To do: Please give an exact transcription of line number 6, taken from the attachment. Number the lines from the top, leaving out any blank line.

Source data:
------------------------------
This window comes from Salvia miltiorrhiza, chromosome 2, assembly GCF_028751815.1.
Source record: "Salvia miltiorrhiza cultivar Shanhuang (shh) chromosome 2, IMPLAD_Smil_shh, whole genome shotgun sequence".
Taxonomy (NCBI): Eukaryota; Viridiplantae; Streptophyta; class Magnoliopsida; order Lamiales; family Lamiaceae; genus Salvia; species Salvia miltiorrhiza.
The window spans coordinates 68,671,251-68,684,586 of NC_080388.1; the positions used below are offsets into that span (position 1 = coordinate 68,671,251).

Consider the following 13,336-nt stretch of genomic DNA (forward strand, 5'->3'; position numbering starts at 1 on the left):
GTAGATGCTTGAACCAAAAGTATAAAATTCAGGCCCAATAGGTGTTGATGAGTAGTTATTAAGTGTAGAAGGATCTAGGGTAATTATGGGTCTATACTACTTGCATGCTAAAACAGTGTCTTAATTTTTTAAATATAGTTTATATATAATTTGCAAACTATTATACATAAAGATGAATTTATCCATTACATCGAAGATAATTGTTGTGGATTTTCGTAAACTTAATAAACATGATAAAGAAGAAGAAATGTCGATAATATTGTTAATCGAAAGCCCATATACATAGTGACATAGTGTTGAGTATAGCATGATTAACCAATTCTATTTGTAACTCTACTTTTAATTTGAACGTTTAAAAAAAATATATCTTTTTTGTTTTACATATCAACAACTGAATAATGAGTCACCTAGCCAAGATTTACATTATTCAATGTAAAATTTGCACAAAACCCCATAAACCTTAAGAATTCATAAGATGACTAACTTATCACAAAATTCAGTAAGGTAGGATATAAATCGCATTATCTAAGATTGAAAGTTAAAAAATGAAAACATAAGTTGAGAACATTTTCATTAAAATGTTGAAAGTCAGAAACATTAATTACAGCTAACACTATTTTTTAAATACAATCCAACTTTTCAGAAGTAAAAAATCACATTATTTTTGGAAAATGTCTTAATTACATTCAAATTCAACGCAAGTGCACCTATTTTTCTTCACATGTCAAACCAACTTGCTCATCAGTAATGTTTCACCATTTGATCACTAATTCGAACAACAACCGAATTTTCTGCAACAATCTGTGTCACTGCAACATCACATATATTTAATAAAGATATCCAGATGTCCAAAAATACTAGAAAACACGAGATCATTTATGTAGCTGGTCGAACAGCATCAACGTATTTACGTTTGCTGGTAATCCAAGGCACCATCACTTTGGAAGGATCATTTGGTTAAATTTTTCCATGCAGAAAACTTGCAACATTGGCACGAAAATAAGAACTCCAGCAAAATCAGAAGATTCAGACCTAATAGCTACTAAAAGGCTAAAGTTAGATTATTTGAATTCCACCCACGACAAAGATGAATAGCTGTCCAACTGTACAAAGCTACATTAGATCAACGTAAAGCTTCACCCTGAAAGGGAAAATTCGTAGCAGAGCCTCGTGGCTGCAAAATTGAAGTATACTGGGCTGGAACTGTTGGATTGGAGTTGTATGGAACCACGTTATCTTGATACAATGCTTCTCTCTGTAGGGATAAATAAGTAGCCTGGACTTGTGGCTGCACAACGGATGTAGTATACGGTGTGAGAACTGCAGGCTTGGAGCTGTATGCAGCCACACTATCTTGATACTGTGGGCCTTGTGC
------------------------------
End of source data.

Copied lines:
GTAGATGCTTGAACCAAAAGTATAAAATTCAGGCCCAATAGGTGTTGATGAGTAGTTATTAAGTGTAGAAGGATCTAGGGTAATTATGGGTCTATACTACTTGCATGCTAAAACAGTGTCTTAATTTTTTAAATATAGTTTATATATAATTTGCAAACTATTATACATAAAGATGAATTTATCCATTACATCGAAGATAATTGTTGTGGATTTTCGTAAACTTAATAAACATGATAAAGAAGAAGAAATGTCGATAATATTGTTAATCGAAAGCCCATATACATAGTGACATAGTGTTGAGTATAGCATGATTAACCAATTCTATTTGTAACTCTACTTTTAATTTGAACGTTTAAAAAAAATATATCTTTTTTGTTTTACATATCAACAACTGAATAATGAGTCACCTAGCCAAGATTTACATTATTCAATGTAAAATTTGCACAAAACCCCATAAACCTTAAGAATTCATAAGATGACTAACTTATCACAAAATTCAGTAAGGTAGGATATAAATCGCATTATCTAAGATTGAAAGTTAAAAAATGAAAACATAAGTTGAGAACATTTTCATTAAAATGTTGAAAGTCAGAAACATTAATTACAGCTAACACTATTTTTTAAATACAATCCAACTTTTCAGAAGTAAAAAATCACATTATTTTTGGAAAATGTCTTAATTACATTCAAATTCAACGCAAGTGCACCTATTTTTCTTCACATGTCAAACCAACTTGCTCATCAGTAATGTTTCACCATTTGATCACTAATTCGAACAACAACCGAATTTTCTGCAACAATCTGTGTCACTGCAACATCACATATATTTAATAAAGATATCCAGATGTCCAAAAATACTAGAAAACACGAGATCATTTATGTAGCTGGTCGAACAGCATCAACGTATTTACGTTTGCTGGTAATCCAAGGCACCATCACTTTGGAAGGATCATTTGGTTAAATTTTTCCATGCAGAAAACTTGCAACATTGGCACGAAAATAAGAACTCCAGCAAAATCAGAAGATTCAGACCTAATAGCTACTAAAAGGCTAAAGTTAGATTATTTGAATTCCACCCACGACAAAGATGAATAGCTGTCCAACTGTACAAAGCTACATTAGATCAACGTAAAGCTTCACCCTGAAAGGGAAAATTCGTAGCAGAGCCTCGTGGCTGCAAAATTGAAGTATACTGGGCTGGAACTGTTGGATTGGAGTTGTATGGAACCACGTTATCTTGATACAATGCTTCTCTCTGTAGGGATAAATAAGTAGCCTGGACTTGTGGCTGCACAACGGATGTAGTATACGGTGTGAGAACTGCAGGCTTGGAGCTGTATGCAGCCACACTATCTTGATACTGTGGGCCTTGTGC